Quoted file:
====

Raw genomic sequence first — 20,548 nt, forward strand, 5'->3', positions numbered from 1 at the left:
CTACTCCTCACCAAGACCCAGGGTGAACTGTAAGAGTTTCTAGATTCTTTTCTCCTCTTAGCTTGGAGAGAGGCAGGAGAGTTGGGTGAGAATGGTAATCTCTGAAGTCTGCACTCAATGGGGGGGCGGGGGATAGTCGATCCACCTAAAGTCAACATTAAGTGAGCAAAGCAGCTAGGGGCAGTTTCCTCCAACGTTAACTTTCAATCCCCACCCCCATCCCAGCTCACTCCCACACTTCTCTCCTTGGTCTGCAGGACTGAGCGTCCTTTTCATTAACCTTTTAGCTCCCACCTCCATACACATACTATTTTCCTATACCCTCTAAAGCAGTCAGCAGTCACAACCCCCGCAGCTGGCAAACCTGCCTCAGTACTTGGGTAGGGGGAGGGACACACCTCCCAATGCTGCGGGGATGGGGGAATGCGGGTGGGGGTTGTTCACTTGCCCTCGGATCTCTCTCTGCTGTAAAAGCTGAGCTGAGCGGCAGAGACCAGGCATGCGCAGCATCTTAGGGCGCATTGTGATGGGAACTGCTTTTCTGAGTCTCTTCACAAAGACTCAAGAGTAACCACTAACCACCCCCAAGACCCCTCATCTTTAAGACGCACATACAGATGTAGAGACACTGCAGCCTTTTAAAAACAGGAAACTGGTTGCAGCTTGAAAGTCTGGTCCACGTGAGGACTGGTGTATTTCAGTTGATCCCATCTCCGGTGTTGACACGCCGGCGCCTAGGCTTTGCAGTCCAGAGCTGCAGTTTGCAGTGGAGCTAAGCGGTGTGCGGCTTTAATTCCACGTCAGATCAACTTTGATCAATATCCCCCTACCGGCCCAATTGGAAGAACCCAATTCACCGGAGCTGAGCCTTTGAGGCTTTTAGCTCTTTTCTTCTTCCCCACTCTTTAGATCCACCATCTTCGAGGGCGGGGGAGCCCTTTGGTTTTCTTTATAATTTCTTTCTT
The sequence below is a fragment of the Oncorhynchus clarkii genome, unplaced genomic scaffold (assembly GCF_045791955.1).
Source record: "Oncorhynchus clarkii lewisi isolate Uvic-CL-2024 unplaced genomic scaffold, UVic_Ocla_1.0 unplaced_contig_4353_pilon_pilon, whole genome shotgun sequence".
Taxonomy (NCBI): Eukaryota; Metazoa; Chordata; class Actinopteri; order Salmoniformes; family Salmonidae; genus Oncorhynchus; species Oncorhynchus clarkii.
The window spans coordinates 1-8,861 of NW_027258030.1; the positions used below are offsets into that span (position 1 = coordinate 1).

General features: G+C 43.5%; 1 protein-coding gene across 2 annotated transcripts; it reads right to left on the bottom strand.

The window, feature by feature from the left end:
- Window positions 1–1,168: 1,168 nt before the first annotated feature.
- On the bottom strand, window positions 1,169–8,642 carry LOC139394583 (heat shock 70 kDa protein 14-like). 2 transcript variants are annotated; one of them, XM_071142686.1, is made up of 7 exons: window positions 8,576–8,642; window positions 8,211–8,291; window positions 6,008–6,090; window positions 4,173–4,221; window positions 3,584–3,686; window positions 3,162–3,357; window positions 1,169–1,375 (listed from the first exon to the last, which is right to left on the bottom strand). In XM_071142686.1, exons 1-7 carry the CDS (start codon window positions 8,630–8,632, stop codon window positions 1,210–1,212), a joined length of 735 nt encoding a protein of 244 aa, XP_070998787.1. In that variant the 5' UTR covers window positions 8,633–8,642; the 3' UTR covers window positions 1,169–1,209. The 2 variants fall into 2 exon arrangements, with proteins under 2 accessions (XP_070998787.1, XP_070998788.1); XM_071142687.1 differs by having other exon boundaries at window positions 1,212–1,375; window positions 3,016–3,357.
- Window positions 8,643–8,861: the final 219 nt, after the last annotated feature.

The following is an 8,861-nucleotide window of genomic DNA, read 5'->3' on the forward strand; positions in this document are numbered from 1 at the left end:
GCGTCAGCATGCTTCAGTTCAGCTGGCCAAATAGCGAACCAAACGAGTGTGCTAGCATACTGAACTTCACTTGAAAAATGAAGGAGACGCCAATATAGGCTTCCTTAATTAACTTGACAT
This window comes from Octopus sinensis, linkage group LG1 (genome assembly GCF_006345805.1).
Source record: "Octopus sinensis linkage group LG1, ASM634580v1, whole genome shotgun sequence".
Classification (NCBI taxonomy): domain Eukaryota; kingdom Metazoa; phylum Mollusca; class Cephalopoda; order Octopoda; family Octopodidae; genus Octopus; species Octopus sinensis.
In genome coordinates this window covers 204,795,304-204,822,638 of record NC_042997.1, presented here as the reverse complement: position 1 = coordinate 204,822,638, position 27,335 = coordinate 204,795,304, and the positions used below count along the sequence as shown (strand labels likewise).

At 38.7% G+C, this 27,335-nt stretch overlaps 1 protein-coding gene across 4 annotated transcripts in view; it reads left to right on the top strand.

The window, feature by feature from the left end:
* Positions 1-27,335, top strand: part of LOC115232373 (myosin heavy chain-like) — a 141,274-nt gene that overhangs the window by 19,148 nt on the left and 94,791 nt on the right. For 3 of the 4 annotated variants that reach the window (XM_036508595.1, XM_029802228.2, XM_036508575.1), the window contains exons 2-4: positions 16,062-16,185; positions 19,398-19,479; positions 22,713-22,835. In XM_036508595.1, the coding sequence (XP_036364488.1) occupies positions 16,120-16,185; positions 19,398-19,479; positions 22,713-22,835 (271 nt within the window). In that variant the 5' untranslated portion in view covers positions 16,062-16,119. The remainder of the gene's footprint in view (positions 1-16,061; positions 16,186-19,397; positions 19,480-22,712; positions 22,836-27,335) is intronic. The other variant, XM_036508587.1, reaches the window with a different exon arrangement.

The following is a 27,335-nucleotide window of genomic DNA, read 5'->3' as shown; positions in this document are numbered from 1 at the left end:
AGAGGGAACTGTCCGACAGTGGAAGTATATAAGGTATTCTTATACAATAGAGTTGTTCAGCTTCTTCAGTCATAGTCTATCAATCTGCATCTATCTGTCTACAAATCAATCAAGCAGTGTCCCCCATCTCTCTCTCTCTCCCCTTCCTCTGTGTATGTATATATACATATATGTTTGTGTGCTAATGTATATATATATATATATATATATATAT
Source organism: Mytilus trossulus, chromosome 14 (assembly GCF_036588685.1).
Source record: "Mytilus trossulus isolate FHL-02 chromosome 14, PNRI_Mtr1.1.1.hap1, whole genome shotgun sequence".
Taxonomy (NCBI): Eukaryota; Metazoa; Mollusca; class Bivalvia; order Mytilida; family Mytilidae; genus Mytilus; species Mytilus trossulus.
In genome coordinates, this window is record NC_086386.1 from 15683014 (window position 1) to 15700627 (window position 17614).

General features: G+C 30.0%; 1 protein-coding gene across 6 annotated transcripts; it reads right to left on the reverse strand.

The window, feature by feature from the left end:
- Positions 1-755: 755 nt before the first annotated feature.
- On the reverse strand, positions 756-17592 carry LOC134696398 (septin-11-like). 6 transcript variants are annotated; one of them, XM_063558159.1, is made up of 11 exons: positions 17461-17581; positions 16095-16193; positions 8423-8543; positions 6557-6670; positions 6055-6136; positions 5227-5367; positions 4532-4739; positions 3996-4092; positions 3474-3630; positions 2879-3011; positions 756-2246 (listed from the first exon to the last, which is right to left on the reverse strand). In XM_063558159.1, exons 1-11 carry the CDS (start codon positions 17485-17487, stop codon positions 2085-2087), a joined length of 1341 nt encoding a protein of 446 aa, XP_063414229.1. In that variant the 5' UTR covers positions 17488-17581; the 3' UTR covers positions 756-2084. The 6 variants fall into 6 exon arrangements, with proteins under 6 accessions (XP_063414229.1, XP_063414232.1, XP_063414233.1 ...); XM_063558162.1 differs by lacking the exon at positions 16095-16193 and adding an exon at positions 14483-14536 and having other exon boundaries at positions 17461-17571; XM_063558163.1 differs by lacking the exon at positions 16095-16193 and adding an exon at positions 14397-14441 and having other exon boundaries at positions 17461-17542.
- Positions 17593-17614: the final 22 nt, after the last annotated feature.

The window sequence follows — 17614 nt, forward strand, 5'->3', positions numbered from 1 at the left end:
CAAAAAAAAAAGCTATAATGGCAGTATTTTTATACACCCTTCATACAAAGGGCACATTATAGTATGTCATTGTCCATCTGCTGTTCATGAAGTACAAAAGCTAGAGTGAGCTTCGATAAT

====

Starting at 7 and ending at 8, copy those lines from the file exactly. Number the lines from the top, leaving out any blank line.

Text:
General features: G+C 43.5%; 1 protein-coding gene across 2 annotated transcripts; it reads right to left on the bottom strand.

The window, feature by feature from the left end: